The prior art crutch carry-all attachments for holding letters, papers, books, etc. usually include separate attaching means for attaching to the crutch, and/or require modifications of the crutch to secure the attachment thereto. Additionally, the prior art attachments are formed of several pieces including separate side walls, hinges, doors, magnetics and the like; all of which contribute to the cost of the attachment. Too, these numerous pieces make it difficult for a crutch user to manipulate so that in general the prior art attachments have been not only unacceptable but costly.

It is an object of this invention to overcome all of the deficiencies of the prior art attachments and provide a single unitary one piece preferably all plastic attachment so constructed and arranged to a crutch without tools and without modification of existing crutches and yet provide a simple convenient carry-all for a user.

A secondary object of this invention is to provide a carry-all attachment for a crutch which is inexpensive and of simplified construction so as to be commercially feasible.


The crutch attachment which overcomes the deficiencies of the prior art and meets the foregoing objects comprises an attachment of one piece construction of a thickness substantially the thickness of the crutch rails and of a width so as to be disposed between conventional crutch rails and provided with a central opening or compartment of papers, letters, magazines, pocket radios and the like, and further provided with an additional compartment for cigarettes and the like. The attachment is characterized in its simplicity and one piece construction so as to be made of a suitable plastic which can be molded inexpensively and thus be more commercially feasible than the prior art devices.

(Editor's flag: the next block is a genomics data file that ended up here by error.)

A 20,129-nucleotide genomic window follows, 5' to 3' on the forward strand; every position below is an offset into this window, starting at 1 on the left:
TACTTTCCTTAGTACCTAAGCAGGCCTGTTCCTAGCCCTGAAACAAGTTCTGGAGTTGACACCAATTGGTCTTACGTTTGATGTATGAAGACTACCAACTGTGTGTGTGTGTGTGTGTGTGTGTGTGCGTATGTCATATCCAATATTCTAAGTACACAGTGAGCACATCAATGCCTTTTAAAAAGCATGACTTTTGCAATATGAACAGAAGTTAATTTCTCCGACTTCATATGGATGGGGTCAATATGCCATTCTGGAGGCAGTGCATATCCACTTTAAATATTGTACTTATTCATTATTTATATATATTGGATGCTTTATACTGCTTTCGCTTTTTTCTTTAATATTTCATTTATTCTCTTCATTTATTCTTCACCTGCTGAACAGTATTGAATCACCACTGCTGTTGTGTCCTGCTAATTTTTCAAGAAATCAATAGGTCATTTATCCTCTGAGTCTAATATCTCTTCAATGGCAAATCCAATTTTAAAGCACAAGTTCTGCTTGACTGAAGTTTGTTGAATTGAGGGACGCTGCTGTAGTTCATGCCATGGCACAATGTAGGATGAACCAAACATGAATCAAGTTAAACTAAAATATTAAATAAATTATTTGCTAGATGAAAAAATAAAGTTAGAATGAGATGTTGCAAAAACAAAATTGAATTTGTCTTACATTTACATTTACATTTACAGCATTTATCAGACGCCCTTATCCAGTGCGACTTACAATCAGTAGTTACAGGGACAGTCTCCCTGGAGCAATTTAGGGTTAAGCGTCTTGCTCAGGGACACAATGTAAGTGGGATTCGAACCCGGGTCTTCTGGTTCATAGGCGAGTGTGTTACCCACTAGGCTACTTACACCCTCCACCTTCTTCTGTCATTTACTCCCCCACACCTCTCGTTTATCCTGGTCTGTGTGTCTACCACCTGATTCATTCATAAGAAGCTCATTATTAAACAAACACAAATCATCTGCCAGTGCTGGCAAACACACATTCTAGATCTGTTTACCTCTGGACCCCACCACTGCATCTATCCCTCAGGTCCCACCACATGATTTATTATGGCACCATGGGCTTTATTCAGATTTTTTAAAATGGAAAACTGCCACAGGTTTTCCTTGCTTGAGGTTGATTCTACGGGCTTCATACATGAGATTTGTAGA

After a review of the following description additional objects and advantages of the invention will be apparent to those skilled in the art.


FIG. 1 is a front elevational view of the invention shown attached to a standard commercially available crutch;

FIG. 2 is a top view, enlarged over that of FIG. 1, and taken along line 2--2 of FIG. 1 and looking in the direction of the arrows;

FIG. 3 is a perspective view showing the carry-all attachment itself separate and apart from the crutch; and

FIG. 4 is a cross-sectional view taken along line 4--4 of FIG. 3 and showing the inner details of the attachment.


Referring now to the drawings in detail, the carry-all is indicated in its entirety as 10 and is adapted for use with a crutch 12 having a pair of side rails 14 and 16, a handle 18 extending between and secured to the side rails and a padded support 20 for engagement in the arm pit of the user. The side rails 14 and 16 converge below the handle 18 to engage a leg 22 which is secured therebetween by any suitable means, conventionally a bolt arrangement. Bolt holes are also provided in the leg 22 to adjust the height of the crutch and crutch tip 24 is positioned on the lower end of the leg 22 to absorb some of the shock of use of the crutch as well as to provide an anti-slip contact with the ground. The crutch 12, as is apparent is of conventional design and varies slightly in accordance with the needs of the user and the manufacturer.